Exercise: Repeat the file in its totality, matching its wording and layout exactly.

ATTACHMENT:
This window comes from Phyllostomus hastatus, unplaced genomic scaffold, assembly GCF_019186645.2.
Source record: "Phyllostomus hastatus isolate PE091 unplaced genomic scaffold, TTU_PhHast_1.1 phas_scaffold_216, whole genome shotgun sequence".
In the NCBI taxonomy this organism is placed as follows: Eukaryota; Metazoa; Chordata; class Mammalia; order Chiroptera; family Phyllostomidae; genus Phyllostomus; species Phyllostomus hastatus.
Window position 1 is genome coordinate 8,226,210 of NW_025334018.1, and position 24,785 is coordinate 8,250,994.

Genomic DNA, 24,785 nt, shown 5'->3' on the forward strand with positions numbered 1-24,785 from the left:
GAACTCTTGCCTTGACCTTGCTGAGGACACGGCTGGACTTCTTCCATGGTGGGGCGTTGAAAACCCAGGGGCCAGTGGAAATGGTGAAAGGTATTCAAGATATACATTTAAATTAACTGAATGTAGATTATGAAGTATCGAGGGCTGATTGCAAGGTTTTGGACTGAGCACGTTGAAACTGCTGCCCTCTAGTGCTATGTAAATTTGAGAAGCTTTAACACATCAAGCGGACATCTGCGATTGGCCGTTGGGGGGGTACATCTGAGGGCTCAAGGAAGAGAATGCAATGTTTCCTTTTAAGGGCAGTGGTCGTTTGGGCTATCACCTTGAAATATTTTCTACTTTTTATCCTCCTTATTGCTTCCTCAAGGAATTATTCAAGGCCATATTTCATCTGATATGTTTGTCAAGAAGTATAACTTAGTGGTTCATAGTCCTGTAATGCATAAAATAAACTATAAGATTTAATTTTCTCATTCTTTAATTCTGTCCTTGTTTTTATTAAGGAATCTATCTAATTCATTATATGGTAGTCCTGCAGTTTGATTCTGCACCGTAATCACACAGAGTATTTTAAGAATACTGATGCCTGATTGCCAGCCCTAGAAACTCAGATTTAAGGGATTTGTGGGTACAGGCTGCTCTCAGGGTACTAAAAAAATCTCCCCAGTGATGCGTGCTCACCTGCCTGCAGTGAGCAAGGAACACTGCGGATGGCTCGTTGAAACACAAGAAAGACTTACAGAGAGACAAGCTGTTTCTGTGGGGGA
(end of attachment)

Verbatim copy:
This window comes from Phyllostomus hastatus, unplaced genomic scaffold, assembly GCF_019186645.2.
Source record: "Phyllostomus hastatus isolate PE091 unplaced genomic scaffold, TTU_PhHast_1.1 phas_scaffold_216, whole genome shotgun sequence".
In the NCBI taxonomy this organism is placed as follows: Eukaryota; Metazoa; Chordata; class Mammalia; order Chiroptera; family Phyllostomidae; genus Phyllostomus; species Phyllostomus hastatus.
Window position 1 is genome coordinate 8,226,210 of NW_025334018.1, and position 24,785 is coordinate 8,250,994.

Genomic DNA, 24,785 nt, shown 5'->3' on the forward strand with positions numbered 1-24,785 from the left:
GAACTCTTGCCTTGACCTTGCTGAGGACACGGCTGGACTTCTTCCATGGTGGGGCGTTGAAAACCCAGGGGCCAGTGGAAATGGTGAAAGGTATTCAAGATATACATTTAAATTAACTGAATGTAGATTATGAAGTATCGAGGGCTGATTGCAAGGTTTTGGACTGAGCACGTTGAAACTGCTGCCCTCTAGTGCTATGTAAATTTGAGAAGCTTTAACACATCAAGCGGACATCTGCGATTGGCCGTTGGGGGGGTACATCTGAGGGCTCAAGGAAGAGAATGCAATGTTTCCTTTTAAGGGCAGTGGTCGTTTGGGCTATCACCTTGAAATATTTTCTACTTTTTATCCTCCTTATTGCTTCCTCAAGGAATTATTCAAGGCCATATTTCATCTGATATGTTTGTCAAGAAGTATAACTTAGTGGTTCATAGTCCTGTAATGCATAAAATAAACTATAAGATTTAATTTTCTCATTCTTTAATTCTGTCCTTGTTTTTATTAAGGAATCTATCTAATTCATTATATGGTAGTCCTGCAGTTTGATTCTGCACCGTAATCACACAGAGTATTTTAAGAATACTGATGCCTGATTGCCAGCCCTAGAAACTCAGATTTAAGGGATTTGTGGGTACAGGCTGCTCTCAGGGTACTAAAAAAATCTCCCCAGTGATGCGTGCTCACCTGCCTGCAGTGAGCAAGGAACACTGCGGATGGCTCGTTGAAACACAAGAAAGACTTACAGAGAGACAAGCTGTTTCTGTGGGGGA